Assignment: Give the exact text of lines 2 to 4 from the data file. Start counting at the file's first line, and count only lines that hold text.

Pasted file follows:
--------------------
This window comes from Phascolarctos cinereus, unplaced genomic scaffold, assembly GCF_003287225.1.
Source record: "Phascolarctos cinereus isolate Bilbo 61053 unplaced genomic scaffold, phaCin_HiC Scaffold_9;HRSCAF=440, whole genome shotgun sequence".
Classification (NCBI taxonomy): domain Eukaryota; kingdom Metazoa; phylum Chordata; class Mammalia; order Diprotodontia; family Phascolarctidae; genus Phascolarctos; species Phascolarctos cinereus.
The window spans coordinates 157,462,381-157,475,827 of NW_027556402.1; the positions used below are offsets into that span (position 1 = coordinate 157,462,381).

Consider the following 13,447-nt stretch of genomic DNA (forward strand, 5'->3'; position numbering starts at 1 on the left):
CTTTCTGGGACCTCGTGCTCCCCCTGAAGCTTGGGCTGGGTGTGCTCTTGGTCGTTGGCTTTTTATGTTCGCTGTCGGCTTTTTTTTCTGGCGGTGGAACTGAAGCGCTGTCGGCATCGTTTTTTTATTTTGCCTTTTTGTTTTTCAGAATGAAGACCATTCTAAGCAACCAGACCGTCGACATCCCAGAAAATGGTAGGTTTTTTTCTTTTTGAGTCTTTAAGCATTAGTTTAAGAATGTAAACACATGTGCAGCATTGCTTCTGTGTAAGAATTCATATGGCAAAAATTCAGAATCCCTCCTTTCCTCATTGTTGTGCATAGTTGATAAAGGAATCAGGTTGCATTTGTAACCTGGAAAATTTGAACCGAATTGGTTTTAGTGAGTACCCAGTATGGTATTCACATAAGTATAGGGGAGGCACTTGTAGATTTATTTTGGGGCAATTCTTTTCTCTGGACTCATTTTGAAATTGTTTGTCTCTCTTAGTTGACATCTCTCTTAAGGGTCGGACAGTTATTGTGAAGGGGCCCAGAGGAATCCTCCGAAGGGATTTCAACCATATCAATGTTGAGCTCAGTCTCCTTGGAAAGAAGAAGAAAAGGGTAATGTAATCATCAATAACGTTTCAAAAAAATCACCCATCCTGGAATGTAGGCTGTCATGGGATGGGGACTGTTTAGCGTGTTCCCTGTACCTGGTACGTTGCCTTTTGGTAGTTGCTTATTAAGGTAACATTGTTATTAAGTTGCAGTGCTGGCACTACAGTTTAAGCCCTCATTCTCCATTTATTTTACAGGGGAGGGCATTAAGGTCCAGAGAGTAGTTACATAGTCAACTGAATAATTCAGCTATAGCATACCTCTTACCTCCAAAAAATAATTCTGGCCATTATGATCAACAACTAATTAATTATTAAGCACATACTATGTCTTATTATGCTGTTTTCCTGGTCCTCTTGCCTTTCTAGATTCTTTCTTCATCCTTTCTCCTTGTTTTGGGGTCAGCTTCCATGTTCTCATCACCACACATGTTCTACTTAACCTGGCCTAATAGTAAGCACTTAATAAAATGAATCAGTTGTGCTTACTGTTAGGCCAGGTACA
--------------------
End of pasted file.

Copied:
Source record: "Phascolarctos cinereus isolate Bilbo 61053 unplaced genomic scaffold, phaCin_HiC Scaffold_9;HRSCAF=440, whole genome shotgun sequence".
Classification (NCBI taxonomy): domain Eukaryota; kingdom Metazoa; phylum Chordata; class Mammalia; order Diprotodontia; family Phascolarctidae; genus Phascolarctos; species Phascolarctos cinereus.
The window spans coordinates 157,462,381-157,475,827 of NW_027556402.1; the positions used below are offsets into that span (position 1 = coordinate 157,462,381).